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Fiske And Dieman


Fiske and Dieman formed a partnership in 1898 that existed until 1912. During this period they designed two buildings for the University of Nebraska, Agriculture Hall and the building originally known as the Woman's Building, later called Home Economics.

Ferdinand Fiske was born in New York and raised in Iowa. He completed a two year program in architectural technology at Cornell University in 1880, and then worked for a brief time in Iowa. Fiske moved to Lincoln during the building boom of 1887 and practiced architecture there until his death in 1930.

Ferdinand Fiske's contribution to Lincoln's architectural history is enormous. In addition to mentoring and training many architects who would later go on have a significant impact on the city's architecture, he also designed many important private and public buildings in Lincoln. Most important are Whittier Junior High and Prescott Elementary Schools, many architecturally noteworthy houses in the near South and Mount Emerald historic area, and numerous warehouse buildings in the Haymarket area, including the Grainger Bros. Building and the Apothecary Building. He also design the first Governor's mansion, which was razed when the current structure was built on the same site.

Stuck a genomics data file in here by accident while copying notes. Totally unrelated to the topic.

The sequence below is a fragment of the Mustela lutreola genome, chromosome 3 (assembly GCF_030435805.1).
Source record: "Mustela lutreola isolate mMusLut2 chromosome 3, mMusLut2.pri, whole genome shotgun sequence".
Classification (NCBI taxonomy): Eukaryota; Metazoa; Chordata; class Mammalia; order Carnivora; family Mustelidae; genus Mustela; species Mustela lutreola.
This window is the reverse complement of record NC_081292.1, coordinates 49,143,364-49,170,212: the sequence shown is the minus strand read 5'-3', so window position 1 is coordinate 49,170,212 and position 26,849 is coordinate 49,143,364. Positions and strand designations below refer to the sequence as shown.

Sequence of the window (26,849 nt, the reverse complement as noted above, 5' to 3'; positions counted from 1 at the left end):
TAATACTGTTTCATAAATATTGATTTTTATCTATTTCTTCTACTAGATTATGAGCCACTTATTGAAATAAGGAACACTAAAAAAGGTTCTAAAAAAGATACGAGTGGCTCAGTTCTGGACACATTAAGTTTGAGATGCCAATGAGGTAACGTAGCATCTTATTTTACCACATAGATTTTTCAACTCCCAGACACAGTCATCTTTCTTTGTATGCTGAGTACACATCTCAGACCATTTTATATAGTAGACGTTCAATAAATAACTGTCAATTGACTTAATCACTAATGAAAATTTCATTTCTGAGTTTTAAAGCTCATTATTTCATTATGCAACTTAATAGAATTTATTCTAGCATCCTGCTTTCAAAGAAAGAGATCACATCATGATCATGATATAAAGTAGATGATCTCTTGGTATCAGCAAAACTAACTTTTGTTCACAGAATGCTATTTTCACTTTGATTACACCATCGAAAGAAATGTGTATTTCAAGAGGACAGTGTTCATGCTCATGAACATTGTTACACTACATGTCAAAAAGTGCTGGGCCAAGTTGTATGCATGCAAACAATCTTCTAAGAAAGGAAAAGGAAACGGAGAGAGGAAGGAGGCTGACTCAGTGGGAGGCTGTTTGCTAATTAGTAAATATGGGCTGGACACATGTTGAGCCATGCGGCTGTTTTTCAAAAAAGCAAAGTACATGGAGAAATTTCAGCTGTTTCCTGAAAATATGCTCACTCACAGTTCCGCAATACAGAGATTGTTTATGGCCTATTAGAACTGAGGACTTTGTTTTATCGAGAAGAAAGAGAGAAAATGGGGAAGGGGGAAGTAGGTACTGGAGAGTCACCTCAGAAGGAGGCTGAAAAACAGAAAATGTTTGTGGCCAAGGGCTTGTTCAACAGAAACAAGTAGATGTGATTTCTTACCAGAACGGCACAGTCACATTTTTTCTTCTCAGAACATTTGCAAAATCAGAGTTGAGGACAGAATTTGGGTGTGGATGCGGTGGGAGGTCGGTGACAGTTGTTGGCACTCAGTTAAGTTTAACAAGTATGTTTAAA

Fiske's local partnerships and associations included Harry Meginnis, Jesse Boaz Miller, and Edward G. Schaumberg.

Source Information:
Preservation Association of Lincoln Brown bag lecture series, The Architecture of F. C. Fiske, by Ed Zimmer. October 12, 1999.
Obituary (Fiske), Lincoln Star, Jan 27 1930.
Alan Schroeder, Directory of 19th Century Iowa Architects, 1982.